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The popularity, in the General Election, of the UK's first post-EU manifesto

June 13, 2017

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What does Jeremy Corbyn really think about the EU?

 

What a difference half a year can make!

 

Back in September 2015, just after it had been revealed that Jeremy Corbyn voted for Britain to leave Europe in the 1975 referendum, The Telegraph printed the following:

 

“The admission from the hard-left MP who is expected to be named Labour leader tomorrow, raises questions over whether or not he will campaign to leave the EU in the upcoming referendum.”

 

The Daily Express clarified:

 

“Again in 1993, Mr Corbyn voted against ratifying the Maastricht Treaty, which laid the groundwork for the modern EU.”

 

Then Reuters pointed out that:

 

“The fear among pro-European campaigners is that Corbyn's scepticism about the EU - if not outright opposition - could confuse Labour voters, who make up about a third of the electorate, when the referendum due by the end of 2017 is held.”

 

Of course, as they all later found out they had nothing to worry about.

 

In late February of 2016, cementing his pro-EU stance, Corbyn said:

 

“I want to see a Europe that is about protecting our environment and ensuring we have sustainable industries across Europe, such as the steel industry, and high levels of jobs and social protection across Europe.”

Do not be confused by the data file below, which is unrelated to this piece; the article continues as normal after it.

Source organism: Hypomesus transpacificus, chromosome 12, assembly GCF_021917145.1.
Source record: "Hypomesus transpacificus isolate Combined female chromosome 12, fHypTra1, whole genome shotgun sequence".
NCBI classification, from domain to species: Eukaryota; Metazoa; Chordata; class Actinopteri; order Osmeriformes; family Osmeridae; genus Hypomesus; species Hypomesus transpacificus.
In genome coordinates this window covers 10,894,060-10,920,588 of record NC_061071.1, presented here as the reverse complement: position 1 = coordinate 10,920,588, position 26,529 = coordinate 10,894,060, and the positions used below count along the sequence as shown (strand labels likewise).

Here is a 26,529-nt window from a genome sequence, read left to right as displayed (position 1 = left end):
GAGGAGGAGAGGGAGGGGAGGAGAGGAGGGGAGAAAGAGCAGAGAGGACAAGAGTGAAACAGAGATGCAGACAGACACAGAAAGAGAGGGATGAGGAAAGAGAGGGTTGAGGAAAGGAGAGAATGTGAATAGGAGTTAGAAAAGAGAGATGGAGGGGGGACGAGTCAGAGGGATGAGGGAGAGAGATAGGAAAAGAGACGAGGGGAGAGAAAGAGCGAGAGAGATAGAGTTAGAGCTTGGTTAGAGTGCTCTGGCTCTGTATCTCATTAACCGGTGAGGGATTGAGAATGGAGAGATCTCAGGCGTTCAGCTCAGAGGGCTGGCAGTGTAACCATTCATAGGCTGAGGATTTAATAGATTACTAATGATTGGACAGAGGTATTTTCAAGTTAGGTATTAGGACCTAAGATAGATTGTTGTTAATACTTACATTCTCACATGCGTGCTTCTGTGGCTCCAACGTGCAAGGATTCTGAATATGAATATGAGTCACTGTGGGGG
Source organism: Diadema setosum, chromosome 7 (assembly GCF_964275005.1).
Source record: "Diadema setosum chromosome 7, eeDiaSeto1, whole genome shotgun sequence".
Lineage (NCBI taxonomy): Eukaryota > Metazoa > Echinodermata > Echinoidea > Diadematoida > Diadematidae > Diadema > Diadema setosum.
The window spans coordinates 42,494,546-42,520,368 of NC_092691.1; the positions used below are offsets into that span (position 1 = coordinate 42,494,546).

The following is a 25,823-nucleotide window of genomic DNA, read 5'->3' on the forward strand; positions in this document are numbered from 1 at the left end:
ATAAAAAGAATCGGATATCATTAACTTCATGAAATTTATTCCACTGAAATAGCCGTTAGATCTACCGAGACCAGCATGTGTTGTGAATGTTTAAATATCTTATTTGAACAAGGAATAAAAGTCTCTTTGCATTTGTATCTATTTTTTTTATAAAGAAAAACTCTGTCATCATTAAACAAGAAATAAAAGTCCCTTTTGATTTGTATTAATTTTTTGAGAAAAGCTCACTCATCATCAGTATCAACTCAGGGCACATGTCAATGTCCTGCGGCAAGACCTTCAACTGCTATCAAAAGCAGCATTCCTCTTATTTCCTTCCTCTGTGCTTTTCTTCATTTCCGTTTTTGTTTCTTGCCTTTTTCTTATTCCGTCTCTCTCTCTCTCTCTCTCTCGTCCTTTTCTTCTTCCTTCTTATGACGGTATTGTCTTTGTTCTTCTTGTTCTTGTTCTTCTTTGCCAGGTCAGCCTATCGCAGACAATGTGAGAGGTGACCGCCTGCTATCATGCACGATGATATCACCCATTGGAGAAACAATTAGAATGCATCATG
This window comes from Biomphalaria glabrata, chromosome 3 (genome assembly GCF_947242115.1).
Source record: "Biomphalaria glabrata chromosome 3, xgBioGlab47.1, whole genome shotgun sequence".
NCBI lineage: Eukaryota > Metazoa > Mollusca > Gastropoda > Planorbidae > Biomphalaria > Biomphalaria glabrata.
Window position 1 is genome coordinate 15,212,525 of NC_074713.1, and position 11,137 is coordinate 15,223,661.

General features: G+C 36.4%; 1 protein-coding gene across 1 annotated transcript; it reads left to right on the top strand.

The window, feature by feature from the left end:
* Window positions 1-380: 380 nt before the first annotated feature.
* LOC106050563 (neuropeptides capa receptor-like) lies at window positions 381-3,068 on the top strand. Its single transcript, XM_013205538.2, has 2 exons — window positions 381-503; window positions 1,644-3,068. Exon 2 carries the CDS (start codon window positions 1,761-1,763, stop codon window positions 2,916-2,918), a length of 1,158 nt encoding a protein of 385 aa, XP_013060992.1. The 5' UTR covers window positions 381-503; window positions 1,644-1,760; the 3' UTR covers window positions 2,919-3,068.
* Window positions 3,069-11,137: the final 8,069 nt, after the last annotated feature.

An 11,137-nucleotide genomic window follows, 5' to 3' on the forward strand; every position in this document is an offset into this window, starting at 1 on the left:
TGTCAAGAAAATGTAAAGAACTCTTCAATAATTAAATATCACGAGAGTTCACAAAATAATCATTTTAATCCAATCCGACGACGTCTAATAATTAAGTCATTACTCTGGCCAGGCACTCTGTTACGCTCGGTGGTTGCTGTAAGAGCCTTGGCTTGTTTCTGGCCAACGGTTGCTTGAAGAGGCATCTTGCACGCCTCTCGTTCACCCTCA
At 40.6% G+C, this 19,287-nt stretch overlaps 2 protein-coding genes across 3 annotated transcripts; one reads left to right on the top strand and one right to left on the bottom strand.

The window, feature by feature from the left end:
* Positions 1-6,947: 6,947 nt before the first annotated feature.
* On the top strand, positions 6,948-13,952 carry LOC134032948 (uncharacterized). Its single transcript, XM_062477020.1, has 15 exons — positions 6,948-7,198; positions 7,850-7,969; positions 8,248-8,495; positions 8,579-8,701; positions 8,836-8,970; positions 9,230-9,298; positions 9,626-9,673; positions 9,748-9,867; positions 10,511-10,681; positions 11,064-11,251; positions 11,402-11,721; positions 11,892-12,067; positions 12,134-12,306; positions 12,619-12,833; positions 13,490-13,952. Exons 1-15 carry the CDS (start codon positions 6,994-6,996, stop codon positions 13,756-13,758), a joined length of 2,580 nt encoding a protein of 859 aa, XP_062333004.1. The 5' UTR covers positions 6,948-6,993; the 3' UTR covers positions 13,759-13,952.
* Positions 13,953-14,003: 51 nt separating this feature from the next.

We would all like to see a Europe that protects the environment and our industries. We just don’t think we’ll get that under the European Union. After all, the EU project is predicated on the free movement of capital, not on social protection.

 

In fact, social protections - despite feelings to the contrary - aren’t even an afterthought of the European Union.

 

If ‘Social Europe’ was anything more than a PR-led illusion, then more protections would have been forthcoming for communities impacted by one million lost British manufacturing jobs since 1997.

 

Looking beyond our borders, just look at Greece. Greek unemployment stood at 9% in 2009, but then along with the introduction of harsh austerity measures settled and imposed by the European Union unemployment rose to 27% in 2015.

 

When the Greeks voted against bailout conditions offered them, they were ignored.

 

Where were the social protections for them?

 

One particular journalist understood this very well. Stationed in Greece, he was in a very good place to see how meaningless the words “social protection” were when used by EU leaders.

 

Writing in his foreword of a book about the Greek economic crisis, this particular journalist wrote:

 

“Europe’s survival as a project to deliver social justice, sustainable and equitable development and democratic values is now under severe threat. The neoliberal elites of Europe are clustered in the modern Versailles – Davos, the yachting ports and the guarded mansions – oblivious.

 

Those who want a Europe of fiscal expansion, courageous and unorthodox monetary policy, and aggressive competition with the rest of the world for growth, for people, for high-tech capacity need to be able to answer: what if it does not happen? The authors here spell out the logic: exit, breakup and the reconstitution of social justice projects within nation states, or smaller alliances of nation states”.

 

The journalist rightly recognises the argument that says social justice will only come after EU exit. Those words should follow us all the way to the referendum polling booth.

 

As a side note, it is worth saying that the journalist who said all the words above is Paul Mason. It’s equally noteworthy that he has recently quit his job at Channel 4 News in order to, among other things, advise the Labour party.

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